Thomas Deans: Haha, you're so gonna get one
irishbelle2010: "it's a rebellion against my psychological craving for approval from authority"
irishbelle2010: that's why i never drank before I was 21
irishbelle2010: well, that and other reasons
irishbelle2010: that's why i got straight A's
irishbelle2010: that's why i never break rules
So, sitting in that chair at Moose Tattoos in Burlington, Vermont, I was overcoming that burden. I was overcoming my fear of being a disappointment.
And back on the plane from Burlington to Dulles International, Jason was overcoming his fear.
“Well, my hand is right here if you need to hold it,” I said.
“I might just have to take you up on that offer,” said Jason, clutching my hand in his. He started breathing heavily as the air plane began making its way down the runway, so I started asking him questions to distract him.
“Why are you flying alone?” I asked him.
“I’m moving to Vermont,” he spoke between heavy breaths. “I drove over here from Cincinnati, and I’m flying back to get my wife and her car."
I saw an opportunity for distraction. When Paul was painting on my tattoo, I told my friend Jen the story of how I met my boyfriend. Everyone loves to talk about their own love stories, so I knew this would be a good way to distract Jason too.
“Oh, tell me about your wife.”
And Jason proceeded to tell me the story of how he and his wife met—at a party thrown by his ex-girlfriend at which he was supposed to be meeting a different friend of hers who never showed up.
“We’ve been married for six years,” he said.
“Why are you moving to Vermont?” I asked him.
“We were both born and raised in Ohio, and we just wanted to move. We did some research, decided on Vermont, and started looking for jobs. I got a job first, so that’s why I’m the one flying.”
I asked him if he had any kids next. He had none but told me about his two Jack Russells. I learned he and his wife were both accountants.
“Oh, where did you go to college?” I asked next.
“I didn’t,” he said, unembarrassed. “I worked for a theme park for fifteen years.”
“Oh!” I squealed, excited because I had decided to write my book on the circus and thought he might be a great source for technical questions about rides if I needed him.
“What did you do there?”
“I had different jobs—even joined the police academy when they needed a security guard. But most of my time there I was a supervisor for The Beast—America’s longest roller coaster.”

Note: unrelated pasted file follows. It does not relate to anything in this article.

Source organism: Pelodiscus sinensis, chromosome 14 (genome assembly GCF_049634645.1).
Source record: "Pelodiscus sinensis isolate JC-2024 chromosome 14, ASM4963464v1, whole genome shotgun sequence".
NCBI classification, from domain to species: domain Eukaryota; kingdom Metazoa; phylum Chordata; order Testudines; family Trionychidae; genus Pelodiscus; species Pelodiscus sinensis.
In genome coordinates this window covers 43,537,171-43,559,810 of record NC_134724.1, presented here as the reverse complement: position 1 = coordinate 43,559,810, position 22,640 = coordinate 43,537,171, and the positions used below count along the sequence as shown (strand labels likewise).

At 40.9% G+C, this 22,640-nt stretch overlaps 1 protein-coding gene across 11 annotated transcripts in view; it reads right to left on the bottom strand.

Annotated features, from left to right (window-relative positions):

“Roller coaster! But I thought you were afraid of heights! Didn’t you have to ride it?”
“Yes, I did,” said Jason. “I had to climb it and check it every day. And if the roller coaster stopped, I was the one who helped them off and led them down to safety.”
“Weren’t you afraid of heights then?” I asked him.
“Yea, I was, but I guess I just got used to it. Because I had to. It was my job. I’d be climbing it, and the coaster tracks would be on one side of me, and there was nothing on the other. It was terrifying. But I learned just to look straight ahead of me and not at the distance between me and the ground.”
“Well, even I would be scared to do what you did. This plane ride should be a cinch.”
We talked more about Jason’s time at King’s Island—how he ended up there and how he ended up as an accountant after that. I told him about Goddard, about my family and my boyfriend. I told him about writing and about developing characters, and about studying abroad in Ireland.
When the plane landed, we de-boarded, and he treated me to a slice of pizza for my chivalry.
“It was nothing,” I said.
“Oh, no, I wouldn’t have been able to get through that without you. You don’t know how lucky I was to end up next to someone like you.”
It was fitting that it was Independence Day weekend, because Jason and I had both gained our independence that day. Our fears had been controlling us, and by overcoming them, we were finally free. Getting my tattoo was the first independent thing I had ever really done. It was important to me. I wasn’t making that decision based on what my parents or teachers or other grown-ups would think. I was now free to live my life for me.
Jason and I were free from the anchors that had been keeping us from flight. We were both liberated that day—he a thousand miles in the air, and me with my butt in the tattoo parlor chair.
Jason and I sat together for a bit and talked until my next flight down to Jacksonville, Florida began to board.
“You might end up one of my books now, you know,” I told Jason.
“I would be honored,” he said: the roller coaster man who was afraid of heights.